The sightings have centered around Mawnan Church. Image Credit: CC BY 2.0 Tim Green
Back in 1976, several reports of a large owl-like creature sparked a legend that continues to endure to this day.
One of the most bizarre creature legends to have arisen out of the south of England, the Owlman (or the Cornish Owlman) was originally reported back in 1976 in the village of Mawnan, Cornwall.
The origins of this mysterious denizen are as questionable as the creature itself, but according to reports, the first to see it were two young girls who had been on holiday in the village on April 17th when they witnessed a "feathered bird-man" hovering over the nearby church.
On July 3rd it was seen again - this time by Sally Chapman and Barbara Perry - two 14-year-olds who had been aware of the previous sighting. They described "a big owl with pointed ears, as big as a man" which also had glowing eyes and pincer-like claws.
Further sightings of the Owlman would continue sporadically over the next few years and even now, over four decades on, there are still new cases of people who claim to have seen the creature.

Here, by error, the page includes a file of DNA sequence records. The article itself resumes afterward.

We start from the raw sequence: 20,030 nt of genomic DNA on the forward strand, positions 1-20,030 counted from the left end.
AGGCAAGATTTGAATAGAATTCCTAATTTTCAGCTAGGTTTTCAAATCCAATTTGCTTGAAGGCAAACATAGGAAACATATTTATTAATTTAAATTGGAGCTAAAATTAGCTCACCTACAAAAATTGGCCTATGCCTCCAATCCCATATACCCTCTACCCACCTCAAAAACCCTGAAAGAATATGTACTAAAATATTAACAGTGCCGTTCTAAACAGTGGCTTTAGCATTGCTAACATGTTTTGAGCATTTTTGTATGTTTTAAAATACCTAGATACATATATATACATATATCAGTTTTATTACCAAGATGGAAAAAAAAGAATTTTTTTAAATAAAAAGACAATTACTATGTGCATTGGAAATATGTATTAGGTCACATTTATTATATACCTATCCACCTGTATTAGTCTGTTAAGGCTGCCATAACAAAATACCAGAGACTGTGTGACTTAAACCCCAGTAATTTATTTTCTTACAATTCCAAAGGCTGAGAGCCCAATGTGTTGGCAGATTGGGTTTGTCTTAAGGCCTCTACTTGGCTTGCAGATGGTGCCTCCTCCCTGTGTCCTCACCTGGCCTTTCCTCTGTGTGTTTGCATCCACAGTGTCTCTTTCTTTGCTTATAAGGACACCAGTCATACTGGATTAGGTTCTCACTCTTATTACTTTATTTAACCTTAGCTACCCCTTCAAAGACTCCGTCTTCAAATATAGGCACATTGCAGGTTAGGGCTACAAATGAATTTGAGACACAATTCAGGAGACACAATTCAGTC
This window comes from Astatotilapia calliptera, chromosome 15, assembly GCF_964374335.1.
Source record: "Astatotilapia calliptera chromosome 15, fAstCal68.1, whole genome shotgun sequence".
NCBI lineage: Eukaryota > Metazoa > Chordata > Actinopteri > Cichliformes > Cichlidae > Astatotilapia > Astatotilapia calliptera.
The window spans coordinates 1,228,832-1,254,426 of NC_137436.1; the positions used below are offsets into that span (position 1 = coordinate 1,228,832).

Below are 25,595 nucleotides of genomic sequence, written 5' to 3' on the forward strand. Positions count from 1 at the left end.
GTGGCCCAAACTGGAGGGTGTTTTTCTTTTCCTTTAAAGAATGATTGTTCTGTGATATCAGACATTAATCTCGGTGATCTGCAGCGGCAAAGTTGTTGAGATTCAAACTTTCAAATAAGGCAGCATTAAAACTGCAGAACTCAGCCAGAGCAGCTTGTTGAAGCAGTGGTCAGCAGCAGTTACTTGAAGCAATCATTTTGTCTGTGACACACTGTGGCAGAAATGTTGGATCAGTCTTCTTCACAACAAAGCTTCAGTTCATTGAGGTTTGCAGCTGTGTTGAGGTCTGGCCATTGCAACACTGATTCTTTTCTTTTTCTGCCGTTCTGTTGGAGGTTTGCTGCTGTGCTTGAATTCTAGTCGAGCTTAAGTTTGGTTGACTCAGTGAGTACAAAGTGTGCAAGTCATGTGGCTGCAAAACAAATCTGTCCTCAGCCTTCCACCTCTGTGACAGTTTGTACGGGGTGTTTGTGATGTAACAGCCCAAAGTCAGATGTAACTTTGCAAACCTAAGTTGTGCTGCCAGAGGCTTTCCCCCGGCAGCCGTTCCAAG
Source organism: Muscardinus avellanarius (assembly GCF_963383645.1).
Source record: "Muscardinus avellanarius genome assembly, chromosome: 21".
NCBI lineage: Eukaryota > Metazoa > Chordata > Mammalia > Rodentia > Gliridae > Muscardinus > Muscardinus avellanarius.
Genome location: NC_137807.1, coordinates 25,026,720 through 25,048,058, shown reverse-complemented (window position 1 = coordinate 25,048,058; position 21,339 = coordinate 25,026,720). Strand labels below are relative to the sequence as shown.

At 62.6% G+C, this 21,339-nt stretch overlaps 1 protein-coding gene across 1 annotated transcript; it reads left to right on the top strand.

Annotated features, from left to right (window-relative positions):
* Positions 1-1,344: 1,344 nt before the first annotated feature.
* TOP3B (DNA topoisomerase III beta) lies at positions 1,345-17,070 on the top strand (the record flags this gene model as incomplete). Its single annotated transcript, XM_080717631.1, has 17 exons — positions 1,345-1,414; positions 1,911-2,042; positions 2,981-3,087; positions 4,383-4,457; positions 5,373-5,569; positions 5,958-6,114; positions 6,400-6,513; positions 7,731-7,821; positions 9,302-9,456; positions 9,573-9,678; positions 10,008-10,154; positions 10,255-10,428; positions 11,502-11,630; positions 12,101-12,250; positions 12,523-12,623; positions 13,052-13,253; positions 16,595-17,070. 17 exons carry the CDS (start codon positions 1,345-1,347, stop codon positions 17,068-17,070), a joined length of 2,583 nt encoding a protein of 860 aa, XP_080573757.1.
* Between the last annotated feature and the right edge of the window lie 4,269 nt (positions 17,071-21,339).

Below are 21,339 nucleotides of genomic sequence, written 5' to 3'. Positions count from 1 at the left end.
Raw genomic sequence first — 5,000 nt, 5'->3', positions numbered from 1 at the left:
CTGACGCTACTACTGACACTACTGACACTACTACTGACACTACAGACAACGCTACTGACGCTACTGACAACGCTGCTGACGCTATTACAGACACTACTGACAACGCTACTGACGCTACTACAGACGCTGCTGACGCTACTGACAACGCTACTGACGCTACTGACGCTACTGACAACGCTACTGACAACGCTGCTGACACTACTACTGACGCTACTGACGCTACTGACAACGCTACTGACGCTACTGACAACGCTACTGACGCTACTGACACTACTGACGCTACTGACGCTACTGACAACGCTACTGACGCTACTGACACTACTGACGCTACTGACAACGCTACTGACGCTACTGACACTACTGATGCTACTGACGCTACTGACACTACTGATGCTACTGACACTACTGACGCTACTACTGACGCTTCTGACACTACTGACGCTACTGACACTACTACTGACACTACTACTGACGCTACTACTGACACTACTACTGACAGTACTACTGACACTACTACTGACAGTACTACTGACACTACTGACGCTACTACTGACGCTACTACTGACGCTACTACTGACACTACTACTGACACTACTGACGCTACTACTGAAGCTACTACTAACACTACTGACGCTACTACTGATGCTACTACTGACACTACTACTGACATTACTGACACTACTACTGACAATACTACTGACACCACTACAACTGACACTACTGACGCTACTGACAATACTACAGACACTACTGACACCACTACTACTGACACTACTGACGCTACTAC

But could such a beast actually exist or is there an alternative explanation ?
Some skeptics argue that the involvement of paranormal researcher Tony "Doc" Shiels, who claimed to have investigated the original sightings in 1976, casts doubt of the legitimacy of the reports.
Shiels has gained something of a questionable reputation for his paranormal monster endeavours having previously produced a number of hoaxed images of lake monsters and other things.
Several academics and researchers have also suggested that the most likely explanation for sightings of the Owlman is the Eurasian eagle-owl - a huge bird with a wingspan of up to 6ft.
Even so, the legend of the Owlman has now become so firmly entrenched in the local culture that it is likely to endure regardless of its questionable origins.
It is also likely that people will continue to report sightings of the creature well into the future.
Source: Cornwall Live | Comments (9)